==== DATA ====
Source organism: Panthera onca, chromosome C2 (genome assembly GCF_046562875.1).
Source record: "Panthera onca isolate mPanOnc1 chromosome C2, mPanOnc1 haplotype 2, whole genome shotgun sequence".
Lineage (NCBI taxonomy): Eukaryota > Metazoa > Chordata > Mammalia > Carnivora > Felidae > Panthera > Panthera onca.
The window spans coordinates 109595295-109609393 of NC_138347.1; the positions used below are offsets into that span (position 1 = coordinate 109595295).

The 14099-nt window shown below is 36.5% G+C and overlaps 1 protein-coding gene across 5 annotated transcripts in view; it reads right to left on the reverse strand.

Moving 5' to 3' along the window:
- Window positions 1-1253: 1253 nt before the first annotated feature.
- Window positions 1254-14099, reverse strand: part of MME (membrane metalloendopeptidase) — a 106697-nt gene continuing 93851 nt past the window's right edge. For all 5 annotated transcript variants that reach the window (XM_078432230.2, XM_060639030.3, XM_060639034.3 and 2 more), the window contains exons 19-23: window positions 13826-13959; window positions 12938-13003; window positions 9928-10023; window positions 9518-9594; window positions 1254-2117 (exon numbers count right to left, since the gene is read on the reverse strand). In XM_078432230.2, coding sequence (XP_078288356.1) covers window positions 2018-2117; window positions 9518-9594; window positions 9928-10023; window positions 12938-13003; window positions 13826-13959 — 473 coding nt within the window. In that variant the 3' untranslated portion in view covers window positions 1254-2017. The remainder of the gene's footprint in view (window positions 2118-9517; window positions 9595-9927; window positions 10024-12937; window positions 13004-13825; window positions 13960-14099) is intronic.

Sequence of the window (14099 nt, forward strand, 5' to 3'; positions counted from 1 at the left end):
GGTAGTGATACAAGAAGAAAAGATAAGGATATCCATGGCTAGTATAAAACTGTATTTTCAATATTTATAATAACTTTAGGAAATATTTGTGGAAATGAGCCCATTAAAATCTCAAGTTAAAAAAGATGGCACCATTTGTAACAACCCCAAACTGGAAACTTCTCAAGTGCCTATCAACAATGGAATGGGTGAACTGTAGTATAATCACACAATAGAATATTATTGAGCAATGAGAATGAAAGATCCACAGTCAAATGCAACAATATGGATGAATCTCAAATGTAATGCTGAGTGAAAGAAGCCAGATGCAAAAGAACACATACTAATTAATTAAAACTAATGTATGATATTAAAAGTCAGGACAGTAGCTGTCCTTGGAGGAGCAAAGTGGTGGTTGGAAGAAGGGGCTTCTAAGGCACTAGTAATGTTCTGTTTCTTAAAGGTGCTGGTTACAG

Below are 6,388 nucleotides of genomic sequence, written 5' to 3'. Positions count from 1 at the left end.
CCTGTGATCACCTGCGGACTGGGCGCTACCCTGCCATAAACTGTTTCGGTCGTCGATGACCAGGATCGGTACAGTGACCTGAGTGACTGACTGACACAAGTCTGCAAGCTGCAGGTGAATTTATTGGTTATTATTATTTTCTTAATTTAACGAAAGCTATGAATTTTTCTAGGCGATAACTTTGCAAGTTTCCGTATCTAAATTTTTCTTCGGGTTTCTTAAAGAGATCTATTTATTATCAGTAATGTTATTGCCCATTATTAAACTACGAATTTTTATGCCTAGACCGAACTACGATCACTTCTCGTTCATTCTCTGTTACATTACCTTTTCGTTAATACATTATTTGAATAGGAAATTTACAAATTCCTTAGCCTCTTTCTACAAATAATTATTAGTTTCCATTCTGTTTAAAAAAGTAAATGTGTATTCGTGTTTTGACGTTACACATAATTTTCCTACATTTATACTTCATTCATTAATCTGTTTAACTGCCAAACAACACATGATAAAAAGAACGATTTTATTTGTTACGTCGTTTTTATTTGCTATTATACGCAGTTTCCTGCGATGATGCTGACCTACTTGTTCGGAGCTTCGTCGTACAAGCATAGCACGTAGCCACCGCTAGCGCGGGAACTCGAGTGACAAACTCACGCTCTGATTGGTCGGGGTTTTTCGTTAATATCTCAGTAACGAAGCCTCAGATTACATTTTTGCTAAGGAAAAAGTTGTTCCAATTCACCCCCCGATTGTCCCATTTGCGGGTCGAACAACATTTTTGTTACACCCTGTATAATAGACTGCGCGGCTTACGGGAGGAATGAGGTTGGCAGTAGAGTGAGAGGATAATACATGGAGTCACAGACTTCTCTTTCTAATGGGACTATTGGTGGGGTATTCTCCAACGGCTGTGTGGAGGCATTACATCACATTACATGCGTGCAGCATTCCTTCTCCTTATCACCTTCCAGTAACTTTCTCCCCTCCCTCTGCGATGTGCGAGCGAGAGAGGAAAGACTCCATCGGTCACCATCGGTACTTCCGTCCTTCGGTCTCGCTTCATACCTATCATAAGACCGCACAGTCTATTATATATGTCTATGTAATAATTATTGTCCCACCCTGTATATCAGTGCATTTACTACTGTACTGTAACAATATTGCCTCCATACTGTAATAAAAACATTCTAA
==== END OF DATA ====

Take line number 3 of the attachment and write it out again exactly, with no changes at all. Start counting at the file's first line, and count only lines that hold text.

Lineage (NCBI taxonomy): Eukaryota > Metazoa > Chordata > Mammalia > Carnivora > Felidae > Panthera > Panthera onca.